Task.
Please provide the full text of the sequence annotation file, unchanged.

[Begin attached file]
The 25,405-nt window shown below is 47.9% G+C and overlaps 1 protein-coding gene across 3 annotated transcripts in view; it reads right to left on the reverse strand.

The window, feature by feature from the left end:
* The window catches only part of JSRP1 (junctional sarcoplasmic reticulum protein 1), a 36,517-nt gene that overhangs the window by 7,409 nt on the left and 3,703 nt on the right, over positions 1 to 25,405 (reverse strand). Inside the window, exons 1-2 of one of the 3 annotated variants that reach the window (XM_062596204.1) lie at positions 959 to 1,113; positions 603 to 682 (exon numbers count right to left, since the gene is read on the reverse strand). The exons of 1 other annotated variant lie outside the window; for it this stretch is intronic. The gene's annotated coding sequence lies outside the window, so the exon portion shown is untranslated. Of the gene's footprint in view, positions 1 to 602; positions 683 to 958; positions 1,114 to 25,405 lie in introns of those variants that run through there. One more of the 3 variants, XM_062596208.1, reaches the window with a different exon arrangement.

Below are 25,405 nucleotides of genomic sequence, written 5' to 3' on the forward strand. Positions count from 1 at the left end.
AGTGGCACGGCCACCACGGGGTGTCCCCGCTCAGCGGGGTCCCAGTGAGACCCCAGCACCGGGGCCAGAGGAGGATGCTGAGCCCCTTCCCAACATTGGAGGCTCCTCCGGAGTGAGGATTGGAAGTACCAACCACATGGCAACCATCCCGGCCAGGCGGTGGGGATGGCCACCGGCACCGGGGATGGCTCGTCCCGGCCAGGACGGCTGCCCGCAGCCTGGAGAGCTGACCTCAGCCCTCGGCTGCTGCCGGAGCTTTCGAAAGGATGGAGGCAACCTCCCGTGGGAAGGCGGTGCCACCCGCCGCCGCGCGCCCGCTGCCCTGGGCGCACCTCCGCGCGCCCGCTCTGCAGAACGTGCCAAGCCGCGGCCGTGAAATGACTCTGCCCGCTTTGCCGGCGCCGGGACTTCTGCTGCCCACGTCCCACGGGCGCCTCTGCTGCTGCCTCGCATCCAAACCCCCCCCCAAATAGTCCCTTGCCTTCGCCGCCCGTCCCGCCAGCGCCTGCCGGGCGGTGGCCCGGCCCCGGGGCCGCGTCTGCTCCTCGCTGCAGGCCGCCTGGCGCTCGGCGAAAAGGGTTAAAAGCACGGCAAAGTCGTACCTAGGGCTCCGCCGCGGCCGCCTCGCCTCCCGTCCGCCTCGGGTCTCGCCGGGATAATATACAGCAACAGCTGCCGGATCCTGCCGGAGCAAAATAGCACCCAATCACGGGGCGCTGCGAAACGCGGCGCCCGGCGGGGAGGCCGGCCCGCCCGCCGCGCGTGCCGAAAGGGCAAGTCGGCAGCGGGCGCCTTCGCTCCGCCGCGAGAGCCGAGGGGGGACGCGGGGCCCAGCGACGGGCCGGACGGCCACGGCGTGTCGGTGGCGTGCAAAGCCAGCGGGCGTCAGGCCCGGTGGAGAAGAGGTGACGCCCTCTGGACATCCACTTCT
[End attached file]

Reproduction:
The 25,405-nt window shown below is 47.9% G+C and overlaps 1 protein-coding gene across 3 annotated transcripts in view; it reads right to left on the reverse strand.

The window, feature by feature from the left end:
* The window catches only part of JSRP1 (junctional sarcoplasmic reticulum protein 1), a 36,517-nt gene that overhangs the window by 7,409 nt on the left and 3,703 nt on the right, over positions 1 to 25,405 (reverse strand). Inside the window, exons 1-2 of one of the 3 annotated variants that reach the window (XM_062596204.1) lie at positions 959 to 1,113; positions 603 to 682 (exon numbers count right to left, since the gene is read on the reverse strand). The exons of 1 other annotated variant lie outside the window; for it this stretch is intronic. The gene's annotated coding sequence lies outside the window, so the exon portion shown is untranslated. Of the gene's footprint in view, positions 1 to 602; positions 683 to 958; positions 1,114 to 25,405 lie in introns of those variants that run through there. One more of the 3 variants, XM_062596208.1, reaches the window with a different exon arrangement.

Below are 25,405 nucleotides of genomic sequence, written 5' to 3' on the forward strand. Positions count from 1 at the left end.
AGTGGCACGGCCACCACGGGGTGTCCCCGCTCAGCGGGGTCCCAGTGAGACCCCAGCACCGGGGCCAGAGGAGGATGCTGAGCCCCTTCCCAACATTGGAGGCTCCTCCGGAGTGAGGATTGGAAGTACCAACCACATGGCAACCATCCCGGCCAGGCGGTGGGGATGGCCACCGGCACCGGGGATGGCTCGTCCCGGCCAGGACGGCTGCCCGCAGCCTGGAGAGCTGACCTCAGCCCTCGGCTGCTGCCGGAGCTTTCGAAAGGATGGAGGCAACCTCCCGTGGGAAGGCGGTGCCACCCGCCGCCGCGCGCCCGCTGCCCTGGGCGCACCTCCGCGCGCCCGCTCTGCAGAACGTGCCAAGCCGCGGCCGTGAAATGACTCTGCCCGCTTTGCCGGCGCCGGGACTTCTGCTGCCCACGTCCCACGGGCGCCTCTGCTGCTGCCTCGCATCCAAACCCCCCCCCAAATAGTCCCTTGCCTTCGCCGCCCGTCCCGCCAGCGCCTGCCGGGCGGTGGCCCGGCCCCGGGGCCGCGTCTGCTCCTCGCTGCAGGCCGCCTGGCGCTCGGCGAAAAGGGTTAAAAGCACGGCAAAGTCGTACCTAGGGCTCCGCCGCGGCCGCCTCGCCTCCCGTCCGCCTCGGGTCTCGCCGGGATAATATACAGCAACAGCTGCCGGATCCTGCCGGAGCAAAATAGCACCCAATCACGGGGCGCTGCGAAACGCGGCGCCCGGCGGGGAGGCCGGCCCGCCCGCCGCGCGTGCCGAAAGGGCAAGTCGGCAGCGGGCGCCTTCGCTCCGCCGCGAGAGCCGAGGGGGGACGCGGGGCCCAGCGACGGGCCGGACGGCCACGGCGTGTCGGTGGCGTGCAAAGCCAGCGGGCGTCAGGCCCGGTGGAGAAGAGGTGACGCCCTCTGGACATCCACTTCT